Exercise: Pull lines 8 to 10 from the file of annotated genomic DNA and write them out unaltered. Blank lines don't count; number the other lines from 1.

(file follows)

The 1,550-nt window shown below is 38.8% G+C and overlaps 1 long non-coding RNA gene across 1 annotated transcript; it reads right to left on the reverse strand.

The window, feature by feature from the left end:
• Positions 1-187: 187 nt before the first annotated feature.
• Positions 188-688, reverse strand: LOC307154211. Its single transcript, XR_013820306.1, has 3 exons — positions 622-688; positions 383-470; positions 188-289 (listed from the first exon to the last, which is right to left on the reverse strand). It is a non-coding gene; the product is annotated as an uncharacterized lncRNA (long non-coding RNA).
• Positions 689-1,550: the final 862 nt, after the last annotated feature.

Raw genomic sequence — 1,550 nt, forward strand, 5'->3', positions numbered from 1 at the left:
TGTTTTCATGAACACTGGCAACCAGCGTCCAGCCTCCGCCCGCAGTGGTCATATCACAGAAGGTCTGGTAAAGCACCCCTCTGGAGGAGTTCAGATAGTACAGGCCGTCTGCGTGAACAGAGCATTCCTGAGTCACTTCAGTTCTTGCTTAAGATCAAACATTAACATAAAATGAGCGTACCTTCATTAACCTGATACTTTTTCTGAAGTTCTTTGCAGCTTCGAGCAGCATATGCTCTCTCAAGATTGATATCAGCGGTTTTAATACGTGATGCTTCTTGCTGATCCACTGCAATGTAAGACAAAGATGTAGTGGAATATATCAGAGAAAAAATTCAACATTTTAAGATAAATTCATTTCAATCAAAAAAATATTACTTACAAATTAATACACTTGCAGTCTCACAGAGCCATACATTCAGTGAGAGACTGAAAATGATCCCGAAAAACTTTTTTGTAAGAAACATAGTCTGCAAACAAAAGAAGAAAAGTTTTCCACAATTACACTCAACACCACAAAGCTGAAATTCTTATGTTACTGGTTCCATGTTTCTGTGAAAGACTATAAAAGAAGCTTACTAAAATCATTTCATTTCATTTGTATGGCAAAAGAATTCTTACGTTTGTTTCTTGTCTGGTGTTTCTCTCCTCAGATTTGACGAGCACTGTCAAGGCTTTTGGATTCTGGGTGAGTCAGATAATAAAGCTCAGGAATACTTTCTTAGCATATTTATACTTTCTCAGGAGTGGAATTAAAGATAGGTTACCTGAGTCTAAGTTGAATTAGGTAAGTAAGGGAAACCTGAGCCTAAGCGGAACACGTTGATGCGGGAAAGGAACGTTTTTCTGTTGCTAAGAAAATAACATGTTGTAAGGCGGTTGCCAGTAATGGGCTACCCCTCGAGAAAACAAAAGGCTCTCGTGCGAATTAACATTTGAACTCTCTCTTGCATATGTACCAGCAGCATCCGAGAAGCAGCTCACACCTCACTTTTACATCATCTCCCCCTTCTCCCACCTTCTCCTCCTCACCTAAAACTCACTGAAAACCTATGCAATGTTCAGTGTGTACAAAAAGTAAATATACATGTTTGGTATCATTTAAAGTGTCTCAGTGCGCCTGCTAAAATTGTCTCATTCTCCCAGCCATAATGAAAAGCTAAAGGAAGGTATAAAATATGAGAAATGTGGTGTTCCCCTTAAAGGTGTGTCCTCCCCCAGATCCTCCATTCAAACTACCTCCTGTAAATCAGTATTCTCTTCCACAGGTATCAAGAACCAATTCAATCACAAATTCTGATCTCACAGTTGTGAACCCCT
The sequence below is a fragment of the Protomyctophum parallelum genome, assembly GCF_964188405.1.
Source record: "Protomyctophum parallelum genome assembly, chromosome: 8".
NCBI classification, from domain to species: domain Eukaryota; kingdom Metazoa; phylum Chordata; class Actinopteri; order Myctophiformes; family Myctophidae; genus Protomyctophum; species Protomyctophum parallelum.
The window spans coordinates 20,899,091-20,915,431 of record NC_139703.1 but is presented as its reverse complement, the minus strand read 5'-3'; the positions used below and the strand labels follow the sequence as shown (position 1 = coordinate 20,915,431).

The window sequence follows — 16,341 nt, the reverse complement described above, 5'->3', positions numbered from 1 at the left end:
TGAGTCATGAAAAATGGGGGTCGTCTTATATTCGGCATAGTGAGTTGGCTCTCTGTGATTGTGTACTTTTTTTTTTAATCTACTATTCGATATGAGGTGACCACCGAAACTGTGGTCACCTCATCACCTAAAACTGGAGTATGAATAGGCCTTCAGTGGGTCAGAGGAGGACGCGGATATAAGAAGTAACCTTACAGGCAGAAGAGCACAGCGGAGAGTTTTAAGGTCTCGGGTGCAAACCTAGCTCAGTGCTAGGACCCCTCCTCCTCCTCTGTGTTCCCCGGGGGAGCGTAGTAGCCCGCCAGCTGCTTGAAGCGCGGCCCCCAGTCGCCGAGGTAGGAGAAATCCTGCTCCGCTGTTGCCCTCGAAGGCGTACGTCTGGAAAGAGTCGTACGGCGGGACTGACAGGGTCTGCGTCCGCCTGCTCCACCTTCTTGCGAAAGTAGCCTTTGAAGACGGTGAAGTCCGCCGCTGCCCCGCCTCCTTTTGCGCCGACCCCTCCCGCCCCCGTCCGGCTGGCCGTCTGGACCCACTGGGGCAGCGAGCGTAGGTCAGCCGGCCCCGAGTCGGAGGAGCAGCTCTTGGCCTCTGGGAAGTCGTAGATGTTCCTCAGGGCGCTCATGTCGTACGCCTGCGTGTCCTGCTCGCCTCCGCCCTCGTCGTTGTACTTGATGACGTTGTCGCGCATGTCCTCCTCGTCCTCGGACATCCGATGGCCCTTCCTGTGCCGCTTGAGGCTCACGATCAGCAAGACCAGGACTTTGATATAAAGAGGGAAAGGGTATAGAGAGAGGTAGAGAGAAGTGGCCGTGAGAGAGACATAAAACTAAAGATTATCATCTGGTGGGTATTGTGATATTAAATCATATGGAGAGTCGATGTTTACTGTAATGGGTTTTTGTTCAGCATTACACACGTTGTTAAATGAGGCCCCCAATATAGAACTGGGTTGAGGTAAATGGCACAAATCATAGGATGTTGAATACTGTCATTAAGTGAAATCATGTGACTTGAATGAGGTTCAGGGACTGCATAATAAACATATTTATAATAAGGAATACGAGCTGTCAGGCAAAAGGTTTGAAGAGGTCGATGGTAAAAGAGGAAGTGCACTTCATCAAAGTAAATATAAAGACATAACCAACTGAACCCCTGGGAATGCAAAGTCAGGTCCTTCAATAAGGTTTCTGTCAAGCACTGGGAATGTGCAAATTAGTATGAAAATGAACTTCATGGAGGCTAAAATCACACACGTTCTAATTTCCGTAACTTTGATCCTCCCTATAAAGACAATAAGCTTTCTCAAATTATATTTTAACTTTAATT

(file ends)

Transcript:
The sequence below is a fragment of the Protomyctophum parallelum genome, assembly GCF_964188405.1.
Source record: "Protomyctophum parallelum genome assembly, chromosome: 8".
NCBI classification, from domain to species: domain Eukaryota; kingdom Metazoa; phylum Chordata; class Actinopteri; order Myctophiformes; family Myctophidae; genus Protomyctophum; species Protomyctophum parallelum.